culture shock

6.5 Myths About Expat Life

by Rachel Pieh Jones on October 18, 2017

(this is a repost from Djibouti Jones) Myth 1: Adventure I’m an expatriate! Cue the Indiana Jones soundtrack, give me a whip and a cool hat, and let’s have an adventure! Okay my husband does have an Indiana Jones hat and I have used an Ethiopian whip, but life as an expatriate is not all […]

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When Missionaries Think They Know Everything

by Amy Medina on July 4, 2017

A few years ago, a video started making its way around my Facebook feed–shared by lots foreigners who live in my part of Africa.  The video showed two African men shoveling sand.  There was a very large pile of sand to their left.  The two men were shoveling the sand into a wheelbarrow, filling it […]

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Visiting Home Might Not Be Everything You Dreamed

by Amy Medina on April 30, 2017

When I’m overseas, I dream about Target.  Everything I need, all in one place, at reasonable prices!  So when our furlough started a month ago, I visited Target the day after I arrived. We’ve been missionaries for 13 years, so I should know better by now.  Target’s awesomeness can be a little too much to […]

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How Living Abroad is Like Marriage

by Rachel Pieh Jones on March 20, 2017

Compatibility is an achievement of love. It shouldn’t be its precondition. Alain de Botton The same could be said for living abroad. I hear many people say they ‘fell in love with Africa’ as soon as their feet touched the ground off the plane. I’m not sure how Kenyan or Nigerian or Burundian tarmac has […]

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By Beth Barthelemy It’s been almost six months since we stepped off the plane and onto South African soil. Six months of glorious new experiences, of meeting new people and trying new foods, of seeing new sights and relishing (mostly) sunny weather… and six months of that dreaded companion known to all cross-cultural workers: culture […]

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Dear Life Abroad — I’ll keep my identity, thanks.

by Jerry Jones on January 25, 2017

“Loss of identity.” It makes every list doesn’t it?  Right near the top.  Up there with rootlessness, culture shock and horrible toilets. When you take a two column, pros and cons approach to life abroad, the word “identity” rarely makes it into the pro column.  In fact, if you compiled the sum of all of the […]

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Don’t Ask Me About My Christmas Traditions

by Amy Medina on December 1, 2016

My first Christmas on African soil was when I had just turned six years old.  We had arrived in Liberia only three weeks earlier, and my mom was in the throes of major culture shock.  My parents had shipped over a few presents, but nothing else for Christmas.  My mom managed to find a two-foot […]

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Culture Stress, when There’s No Hook to Hang It On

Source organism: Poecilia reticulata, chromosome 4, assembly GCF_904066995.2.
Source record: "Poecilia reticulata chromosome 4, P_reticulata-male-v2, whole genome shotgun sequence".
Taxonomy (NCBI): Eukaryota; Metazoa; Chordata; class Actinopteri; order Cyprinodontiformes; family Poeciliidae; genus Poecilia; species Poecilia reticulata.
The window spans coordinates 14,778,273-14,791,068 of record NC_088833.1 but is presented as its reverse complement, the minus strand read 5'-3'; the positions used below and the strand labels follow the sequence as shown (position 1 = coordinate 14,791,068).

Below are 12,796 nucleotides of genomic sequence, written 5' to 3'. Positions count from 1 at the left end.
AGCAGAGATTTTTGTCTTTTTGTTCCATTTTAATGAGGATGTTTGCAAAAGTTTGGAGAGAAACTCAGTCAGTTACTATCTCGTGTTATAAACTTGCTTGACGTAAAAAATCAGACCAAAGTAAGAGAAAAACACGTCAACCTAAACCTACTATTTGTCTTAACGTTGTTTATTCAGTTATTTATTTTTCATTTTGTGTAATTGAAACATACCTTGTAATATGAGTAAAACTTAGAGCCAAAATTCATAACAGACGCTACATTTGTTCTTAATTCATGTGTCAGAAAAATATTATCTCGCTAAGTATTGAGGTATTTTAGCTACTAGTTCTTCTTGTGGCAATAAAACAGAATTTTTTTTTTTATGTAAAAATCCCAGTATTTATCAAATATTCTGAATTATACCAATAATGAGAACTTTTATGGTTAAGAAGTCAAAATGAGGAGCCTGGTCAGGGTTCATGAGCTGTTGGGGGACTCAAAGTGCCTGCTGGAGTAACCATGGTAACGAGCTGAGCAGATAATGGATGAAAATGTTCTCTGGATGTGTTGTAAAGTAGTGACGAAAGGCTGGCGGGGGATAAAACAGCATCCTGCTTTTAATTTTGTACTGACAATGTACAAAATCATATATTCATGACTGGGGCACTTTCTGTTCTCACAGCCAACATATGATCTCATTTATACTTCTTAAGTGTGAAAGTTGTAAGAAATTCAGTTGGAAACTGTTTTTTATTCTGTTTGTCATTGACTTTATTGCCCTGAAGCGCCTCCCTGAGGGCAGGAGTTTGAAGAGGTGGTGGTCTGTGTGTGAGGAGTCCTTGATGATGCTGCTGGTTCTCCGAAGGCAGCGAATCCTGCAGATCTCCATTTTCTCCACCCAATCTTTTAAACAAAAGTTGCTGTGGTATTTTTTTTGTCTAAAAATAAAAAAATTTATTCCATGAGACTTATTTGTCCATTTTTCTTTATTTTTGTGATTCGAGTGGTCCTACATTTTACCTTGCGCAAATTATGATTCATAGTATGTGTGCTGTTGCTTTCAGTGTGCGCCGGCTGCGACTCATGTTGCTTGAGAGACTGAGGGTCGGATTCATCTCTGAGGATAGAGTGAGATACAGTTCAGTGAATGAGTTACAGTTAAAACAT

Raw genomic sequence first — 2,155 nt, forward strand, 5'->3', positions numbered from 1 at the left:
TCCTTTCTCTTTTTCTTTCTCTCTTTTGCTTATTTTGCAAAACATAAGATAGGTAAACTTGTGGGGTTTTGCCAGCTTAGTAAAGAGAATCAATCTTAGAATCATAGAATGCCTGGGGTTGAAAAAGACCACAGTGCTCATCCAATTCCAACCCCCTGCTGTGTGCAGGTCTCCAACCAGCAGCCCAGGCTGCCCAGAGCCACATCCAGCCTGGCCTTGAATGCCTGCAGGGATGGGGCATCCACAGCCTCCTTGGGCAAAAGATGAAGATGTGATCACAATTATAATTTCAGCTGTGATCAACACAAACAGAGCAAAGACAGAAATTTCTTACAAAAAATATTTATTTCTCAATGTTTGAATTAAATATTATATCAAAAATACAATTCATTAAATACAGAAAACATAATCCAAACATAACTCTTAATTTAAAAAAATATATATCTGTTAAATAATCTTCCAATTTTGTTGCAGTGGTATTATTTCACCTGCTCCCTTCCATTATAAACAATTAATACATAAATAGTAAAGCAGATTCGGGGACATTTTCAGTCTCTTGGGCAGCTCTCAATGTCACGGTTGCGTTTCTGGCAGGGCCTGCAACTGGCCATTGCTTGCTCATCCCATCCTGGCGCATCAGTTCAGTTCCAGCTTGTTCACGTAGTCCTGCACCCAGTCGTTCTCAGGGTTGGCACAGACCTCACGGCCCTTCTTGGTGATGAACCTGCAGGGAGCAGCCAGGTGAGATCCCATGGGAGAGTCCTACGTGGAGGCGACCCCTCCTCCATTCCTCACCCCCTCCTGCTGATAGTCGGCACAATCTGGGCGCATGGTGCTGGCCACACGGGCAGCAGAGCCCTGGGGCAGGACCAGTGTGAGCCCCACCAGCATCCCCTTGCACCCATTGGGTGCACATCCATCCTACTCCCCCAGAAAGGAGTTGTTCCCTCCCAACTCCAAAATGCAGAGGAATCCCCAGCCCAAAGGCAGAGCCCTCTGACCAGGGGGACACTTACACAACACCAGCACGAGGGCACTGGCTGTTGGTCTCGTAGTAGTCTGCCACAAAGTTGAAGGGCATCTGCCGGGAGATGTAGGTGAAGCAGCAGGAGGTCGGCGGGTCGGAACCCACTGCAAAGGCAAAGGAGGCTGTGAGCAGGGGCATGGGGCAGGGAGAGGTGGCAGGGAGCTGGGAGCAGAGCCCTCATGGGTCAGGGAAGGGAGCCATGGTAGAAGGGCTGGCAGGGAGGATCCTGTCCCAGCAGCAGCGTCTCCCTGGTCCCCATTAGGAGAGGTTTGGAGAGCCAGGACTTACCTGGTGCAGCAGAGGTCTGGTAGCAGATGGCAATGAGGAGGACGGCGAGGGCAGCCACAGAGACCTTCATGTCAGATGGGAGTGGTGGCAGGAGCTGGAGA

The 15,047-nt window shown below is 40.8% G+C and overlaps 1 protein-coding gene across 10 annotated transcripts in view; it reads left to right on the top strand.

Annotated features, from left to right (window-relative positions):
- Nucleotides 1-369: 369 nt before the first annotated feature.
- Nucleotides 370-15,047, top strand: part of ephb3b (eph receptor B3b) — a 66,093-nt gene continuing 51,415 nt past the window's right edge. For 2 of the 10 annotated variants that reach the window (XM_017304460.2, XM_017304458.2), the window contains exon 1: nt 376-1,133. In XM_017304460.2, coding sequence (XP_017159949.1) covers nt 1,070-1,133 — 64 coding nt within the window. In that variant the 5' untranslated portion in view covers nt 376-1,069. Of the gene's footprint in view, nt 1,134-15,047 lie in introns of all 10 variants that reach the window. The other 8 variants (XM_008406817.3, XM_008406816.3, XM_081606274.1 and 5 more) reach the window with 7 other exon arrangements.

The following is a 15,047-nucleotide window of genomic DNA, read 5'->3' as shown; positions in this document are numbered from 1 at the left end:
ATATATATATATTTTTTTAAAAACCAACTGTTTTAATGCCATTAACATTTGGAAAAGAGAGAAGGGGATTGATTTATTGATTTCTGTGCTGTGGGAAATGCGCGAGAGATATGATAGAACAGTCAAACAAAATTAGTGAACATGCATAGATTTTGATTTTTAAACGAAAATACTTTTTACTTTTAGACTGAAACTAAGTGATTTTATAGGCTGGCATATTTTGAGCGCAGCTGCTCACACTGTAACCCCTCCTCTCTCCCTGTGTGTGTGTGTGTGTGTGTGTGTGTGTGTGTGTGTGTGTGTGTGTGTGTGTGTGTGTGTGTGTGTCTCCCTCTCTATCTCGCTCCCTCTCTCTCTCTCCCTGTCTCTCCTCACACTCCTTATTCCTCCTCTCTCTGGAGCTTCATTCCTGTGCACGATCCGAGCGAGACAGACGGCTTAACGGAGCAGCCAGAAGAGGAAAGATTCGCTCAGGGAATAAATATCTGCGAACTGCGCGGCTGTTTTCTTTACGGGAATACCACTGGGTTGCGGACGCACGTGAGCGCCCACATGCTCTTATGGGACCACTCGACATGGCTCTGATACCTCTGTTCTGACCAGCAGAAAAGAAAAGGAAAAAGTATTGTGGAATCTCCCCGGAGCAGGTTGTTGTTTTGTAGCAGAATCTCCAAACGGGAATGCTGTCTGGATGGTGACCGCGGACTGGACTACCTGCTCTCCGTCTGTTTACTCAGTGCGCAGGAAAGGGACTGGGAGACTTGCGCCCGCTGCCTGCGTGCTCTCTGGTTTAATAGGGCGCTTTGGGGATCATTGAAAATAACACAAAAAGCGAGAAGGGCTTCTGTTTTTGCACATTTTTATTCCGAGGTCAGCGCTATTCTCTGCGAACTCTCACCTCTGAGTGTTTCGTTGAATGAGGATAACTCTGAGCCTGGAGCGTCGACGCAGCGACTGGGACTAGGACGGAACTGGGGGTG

by Craig Thompson on April 22, 2016

When most people open up their closets in the morning, they usually ignore the out-of-style shirts on the edge, the wrong-color sweaters, the too-tight pants. Instead, as much as they can, they grab something that looks right, something that fits right, something that feels right. When you transition between countries, your cultural closets get switched. Your choices become limited, and you often have to put […]

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America, Meet the World

by Chris Lautsbaugh on March 18, 2016

Hello America. Meet the Rest of the World. Note: This is not a political post but one of identification. The closer we get to the election in the United States, the more comments, eye rolling, and jokes I am hearing as an American living overseas. My journey as an American in missions has spanned over […]

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I Believe, Help My Unbelief

by Chris Lautsbaugh on December 30, 2015

In work, ministry, and life we all experience frequent seasons when things don’t work out quite the way we had hoped. In missions, our internal dialogues consist of “Am I making a difference?” or “Will these things ever change?” When we are trusting for provision, for a breakthrough in our health, or seeing a life […]

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Same Same, Thankfully

by Editor on November 3, 2015

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As I am in the middle of wading through culture shock,  I am so thankful for things that seem to transcend time zones and culture. Things that I know are the same no matter where I am or who I’m with or what language I’m (kind of) speaking. Like the normal, everyday things that make […]

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The Far Side of Somewhere

by Elizabeth Trotter on September 21, 2015

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I remember my first home service. All those awkward experiences like drinking water from the tap and flushing the toilet with potable water again. Or feeling naked and exposed with no metal security bars on the windows. Or handing payment to cashiers with two hands (like I do in Cambodia) and then being embarrassed, because […]

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